Surefield — Savings
Unlocked Real Estate — Savings
Aalto — Savings
Landis — Set Fees
Open Listings — Mixed Fees
Reali — Savings
Redfin — Mixed Fees
REX Real Estate — Savings
Torii Homes — Mixed Fees
Enkasa Homes — Mixed Fees
HomeLight — Kickbacks
HomeVestors — Cash Offers
Landed — Kickbacks
Offerpad — Cash Offers
OJO Labs — Kickbacks
Opendoor — Cash Offers
Orchard — Mixed Fees
RedfinNow — Cash Offers — Kickbacks
Trulia — Mixed Fees
Xome — Kickbacks
Zillow — Mixed Fees Real Estate — Kickbacks
Blend Realty — Kickbacks
Clever Real Estate — Kickbacks
LemonBrew — Kickbacks
mellohome — Kickbacks
NAEBA — Kickbacks
Nobul — Kickbacks
Opendoor Brokerage — Kickbacks ReadyConnect (Opcity) — Kickbacks
Rocket Homes — Kickbacks
Tomo — Kickbacks
Transactly — Mixed Fees
UpNest — Kickbacks
Zillow Flex Program — Kickbacks
Zillow Offers — Cash Offers

(1) Would this make sense to an average consumer?

(2) Any way to expand/improve these categories?

#realestate #schema

Coinbase, flat out, engages in wire fraud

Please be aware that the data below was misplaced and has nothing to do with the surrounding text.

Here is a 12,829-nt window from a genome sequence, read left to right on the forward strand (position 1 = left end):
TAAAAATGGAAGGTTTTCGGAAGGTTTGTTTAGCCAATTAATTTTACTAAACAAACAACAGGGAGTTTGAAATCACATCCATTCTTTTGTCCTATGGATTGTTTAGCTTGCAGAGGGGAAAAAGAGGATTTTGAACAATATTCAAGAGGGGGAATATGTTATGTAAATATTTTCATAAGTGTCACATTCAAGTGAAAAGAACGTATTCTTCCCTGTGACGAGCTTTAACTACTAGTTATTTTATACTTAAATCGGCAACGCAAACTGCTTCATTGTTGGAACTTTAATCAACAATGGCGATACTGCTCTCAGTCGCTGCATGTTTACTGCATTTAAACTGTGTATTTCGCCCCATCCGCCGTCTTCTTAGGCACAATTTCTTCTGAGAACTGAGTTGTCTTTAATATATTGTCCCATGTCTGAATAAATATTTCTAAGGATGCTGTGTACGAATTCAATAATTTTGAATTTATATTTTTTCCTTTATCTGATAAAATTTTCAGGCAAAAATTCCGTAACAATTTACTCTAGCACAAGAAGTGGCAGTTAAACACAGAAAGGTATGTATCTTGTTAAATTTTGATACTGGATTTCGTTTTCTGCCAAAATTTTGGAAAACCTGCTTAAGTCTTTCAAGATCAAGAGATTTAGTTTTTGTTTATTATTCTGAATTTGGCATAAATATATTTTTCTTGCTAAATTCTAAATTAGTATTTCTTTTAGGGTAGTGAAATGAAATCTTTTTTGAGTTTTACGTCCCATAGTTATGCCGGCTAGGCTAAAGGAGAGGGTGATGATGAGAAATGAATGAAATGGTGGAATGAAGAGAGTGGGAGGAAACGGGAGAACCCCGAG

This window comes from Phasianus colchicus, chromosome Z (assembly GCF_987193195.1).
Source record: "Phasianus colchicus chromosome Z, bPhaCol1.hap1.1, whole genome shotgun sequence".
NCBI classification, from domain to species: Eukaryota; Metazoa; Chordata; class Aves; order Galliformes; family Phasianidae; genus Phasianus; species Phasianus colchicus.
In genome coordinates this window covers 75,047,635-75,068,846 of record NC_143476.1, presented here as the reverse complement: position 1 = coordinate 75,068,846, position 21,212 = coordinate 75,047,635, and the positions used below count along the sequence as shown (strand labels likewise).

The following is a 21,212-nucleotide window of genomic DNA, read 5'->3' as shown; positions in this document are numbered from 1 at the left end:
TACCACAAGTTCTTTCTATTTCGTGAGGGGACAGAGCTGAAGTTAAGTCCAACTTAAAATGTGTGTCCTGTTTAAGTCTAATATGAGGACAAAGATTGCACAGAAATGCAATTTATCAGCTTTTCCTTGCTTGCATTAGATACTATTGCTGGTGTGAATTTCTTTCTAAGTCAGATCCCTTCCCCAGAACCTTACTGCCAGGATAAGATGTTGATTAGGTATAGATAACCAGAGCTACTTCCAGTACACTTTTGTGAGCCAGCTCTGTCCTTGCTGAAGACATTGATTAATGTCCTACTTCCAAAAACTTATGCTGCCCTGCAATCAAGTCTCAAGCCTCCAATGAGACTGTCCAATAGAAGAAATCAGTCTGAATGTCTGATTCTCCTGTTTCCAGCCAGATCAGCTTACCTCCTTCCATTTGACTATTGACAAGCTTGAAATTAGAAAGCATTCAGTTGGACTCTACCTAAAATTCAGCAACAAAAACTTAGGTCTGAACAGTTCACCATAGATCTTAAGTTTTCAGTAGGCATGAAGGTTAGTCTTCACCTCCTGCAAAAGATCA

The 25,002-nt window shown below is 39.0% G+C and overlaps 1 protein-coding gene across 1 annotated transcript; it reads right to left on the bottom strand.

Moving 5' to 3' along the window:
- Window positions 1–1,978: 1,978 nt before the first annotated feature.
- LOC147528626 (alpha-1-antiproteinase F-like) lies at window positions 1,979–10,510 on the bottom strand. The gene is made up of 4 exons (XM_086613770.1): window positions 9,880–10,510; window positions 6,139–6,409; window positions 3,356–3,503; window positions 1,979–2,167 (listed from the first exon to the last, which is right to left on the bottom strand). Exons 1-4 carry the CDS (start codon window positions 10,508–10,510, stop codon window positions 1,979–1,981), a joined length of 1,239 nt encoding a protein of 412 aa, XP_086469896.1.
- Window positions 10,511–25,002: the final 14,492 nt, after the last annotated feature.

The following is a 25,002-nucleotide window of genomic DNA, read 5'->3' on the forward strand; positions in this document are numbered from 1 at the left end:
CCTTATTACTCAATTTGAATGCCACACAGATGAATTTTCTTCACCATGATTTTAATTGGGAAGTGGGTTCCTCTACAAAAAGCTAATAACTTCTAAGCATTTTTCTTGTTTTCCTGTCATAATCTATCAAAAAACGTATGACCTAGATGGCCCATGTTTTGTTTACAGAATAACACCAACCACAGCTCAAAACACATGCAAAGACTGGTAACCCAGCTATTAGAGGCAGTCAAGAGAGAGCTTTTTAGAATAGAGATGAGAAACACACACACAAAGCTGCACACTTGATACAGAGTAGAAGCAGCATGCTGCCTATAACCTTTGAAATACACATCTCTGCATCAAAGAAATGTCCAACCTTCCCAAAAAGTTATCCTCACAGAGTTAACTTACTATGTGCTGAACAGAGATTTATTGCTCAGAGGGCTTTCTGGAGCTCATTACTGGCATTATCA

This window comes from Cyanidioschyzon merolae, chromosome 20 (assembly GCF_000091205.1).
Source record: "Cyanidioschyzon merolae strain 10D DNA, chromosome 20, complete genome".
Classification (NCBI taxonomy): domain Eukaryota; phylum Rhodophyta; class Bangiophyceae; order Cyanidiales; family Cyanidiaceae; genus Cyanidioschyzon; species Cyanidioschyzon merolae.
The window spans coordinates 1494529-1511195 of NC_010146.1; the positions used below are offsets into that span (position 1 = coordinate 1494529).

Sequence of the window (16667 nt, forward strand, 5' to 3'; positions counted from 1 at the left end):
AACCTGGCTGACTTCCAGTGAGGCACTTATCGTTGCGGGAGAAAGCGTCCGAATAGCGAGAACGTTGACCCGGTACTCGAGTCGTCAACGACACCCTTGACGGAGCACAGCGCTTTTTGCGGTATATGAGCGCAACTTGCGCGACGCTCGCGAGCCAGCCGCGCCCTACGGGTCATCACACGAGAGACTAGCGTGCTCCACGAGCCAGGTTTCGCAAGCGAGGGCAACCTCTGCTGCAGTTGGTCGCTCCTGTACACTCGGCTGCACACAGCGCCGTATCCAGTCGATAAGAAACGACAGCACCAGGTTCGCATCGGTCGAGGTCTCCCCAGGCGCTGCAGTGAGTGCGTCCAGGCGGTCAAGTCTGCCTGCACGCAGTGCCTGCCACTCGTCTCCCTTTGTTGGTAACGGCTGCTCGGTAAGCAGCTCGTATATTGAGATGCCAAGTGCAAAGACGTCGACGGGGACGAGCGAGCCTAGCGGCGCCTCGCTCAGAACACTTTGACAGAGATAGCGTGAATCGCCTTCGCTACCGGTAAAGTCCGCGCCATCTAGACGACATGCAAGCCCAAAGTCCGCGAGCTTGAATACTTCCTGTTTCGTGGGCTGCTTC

“Alesia Haas said her firm believes that blockchain tokens are not securities but rather digital property or a way to record ownership.”

It is a violation of federal law for individuals, or organizations to create private coin or currency systems to compete with the official coinage and currency of the United States.

Sorry, Alesia, your form, Coinbase, flat out, engages in wire fraud.

All alternative currency systems are illegal to operate in the United States, nothing will change this. Article I, Section 8, Clause 5 of the United States Constitution delegates to US Congress the power to coin money and to regulate the value thereof.